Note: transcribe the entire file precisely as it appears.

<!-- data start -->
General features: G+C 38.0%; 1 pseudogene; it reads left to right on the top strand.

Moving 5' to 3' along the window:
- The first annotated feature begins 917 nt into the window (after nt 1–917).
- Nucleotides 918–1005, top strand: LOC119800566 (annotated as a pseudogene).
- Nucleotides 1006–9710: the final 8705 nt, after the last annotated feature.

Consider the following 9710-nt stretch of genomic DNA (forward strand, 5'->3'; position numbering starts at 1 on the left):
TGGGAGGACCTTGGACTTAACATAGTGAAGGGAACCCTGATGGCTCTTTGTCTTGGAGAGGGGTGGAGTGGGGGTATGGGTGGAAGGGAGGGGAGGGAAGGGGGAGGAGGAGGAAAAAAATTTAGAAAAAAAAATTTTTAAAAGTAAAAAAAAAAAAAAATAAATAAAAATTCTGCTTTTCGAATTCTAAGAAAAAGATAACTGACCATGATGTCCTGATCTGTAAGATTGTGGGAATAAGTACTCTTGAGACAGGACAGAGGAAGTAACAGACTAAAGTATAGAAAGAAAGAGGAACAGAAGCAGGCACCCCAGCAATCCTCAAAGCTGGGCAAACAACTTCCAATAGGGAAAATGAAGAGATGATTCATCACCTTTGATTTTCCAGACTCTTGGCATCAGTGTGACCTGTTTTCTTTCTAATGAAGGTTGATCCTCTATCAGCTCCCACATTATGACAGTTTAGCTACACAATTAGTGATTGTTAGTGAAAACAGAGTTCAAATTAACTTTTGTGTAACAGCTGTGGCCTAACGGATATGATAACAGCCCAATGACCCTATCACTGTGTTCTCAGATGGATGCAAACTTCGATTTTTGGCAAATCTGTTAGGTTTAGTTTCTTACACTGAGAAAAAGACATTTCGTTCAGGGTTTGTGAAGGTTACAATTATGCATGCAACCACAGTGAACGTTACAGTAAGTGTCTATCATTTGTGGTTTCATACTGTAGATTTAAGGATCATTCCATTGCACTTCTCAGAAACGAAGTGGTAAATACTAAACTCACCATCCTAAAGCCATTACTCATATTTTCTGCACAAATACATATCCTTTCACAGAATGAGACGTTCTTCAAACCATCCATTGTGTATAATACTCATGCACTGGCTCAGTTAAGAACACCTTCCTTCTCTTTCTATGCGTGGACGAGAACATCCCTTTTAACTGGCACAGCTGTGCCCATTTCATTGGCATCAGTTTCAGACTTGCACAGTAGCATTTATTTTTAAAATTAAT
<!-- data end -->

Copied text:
General features: G+C 38.0%; 1 pseudogene; it reads left to right on the top strand.

Moving 5' to 3' along the window:
- The first annotated feature begins 917 nt into the window (after nt 1–917).
- Nucleotides 918–1005, top strand: LOC119800566 (annotated as a pseudogene).
- Nucleotides 1006–9710: the final 8705 nt, after the last annotated feature.

Consider the following 9710-nt stretch of genomic DNA (forward strand, 5'->3'; position numbering starts at 1 on the left):
TGGGAGGACCTTGGACTTAACATAGTGAAGGGAACCCTGATGGCTCTTTGTCTTGGAGAGGGGTGGAGTGGGGGTATGGGTGGAAGGGAGGGGAGGGAAGGGGGAGGAGGAGGAAAAAAATTTAGAAAAAAAAATTTTTAAAAGTAAAAAAAAAAAAAAATAAATAAAAATTCTGCTTTTCGAATTCTAAGAAAAAGATAACTGACCATGATGTCCTGATCTGTAAGATTGTGGGAATAAGTACTCTTGAGACAGGACAGAGGAAGTAACAGACTAAAGTATAGAAAGAAAGAGGAACAGAAGCAGGCACCCCAGCAATCCTCAAAGCTGGGCAAACAACTTCCAATAGGGAAAATGAAGAGATGATTCATCACCTTTGATTTTCCAGACTCTTGGCATCAGTGTGACCTGTTTTCTTTCTAATGAAGGTTGATCCTCTATCAGCTCCCACATTATGACAGTTTAGCTACACAATTAGTGATTGTTAGTGAAAACAGAGTTCAAATTAACTTTTGTGTAACAGCTGTGGCCTAACGGATATGATAACAGCCCAATGACCCTATCACTGTGTTCTCAGATGGATGCAAACTTCGATTTTTGGCAAATCTGTTAGGTTTAGTTTCTTACACTGAGAAAAAGACATTTCGTTCAGGGTTTGTGAAGGTTACAATTATGCATGCAACCACAGTGAACGTTACAGTAAGTGTCTATCATTTGTGGTTTCATACTGTAGATTTAAGGATCATTCCATTGCACTTCTCAGAAACGAAGTGGTAAATACTAAACTCACCATCCTAAAGCCATTACTCATATTTTCTGCACAAATACATATCCTTTCACAGAATGAGACGTTCTTCAAACCATCCATTGTGTATAATACTCATGCACTGGCTCAGTTAAGAACACCTTCCTTCTCTTTCTATGCGTGGACGAGAACATCCCTTTTAACTGGCACAGCTGTGCCCATTTCATTGGCATCAGTTTCAGACTTGCACAGTAGCATTTATTTTTAAAATTAAT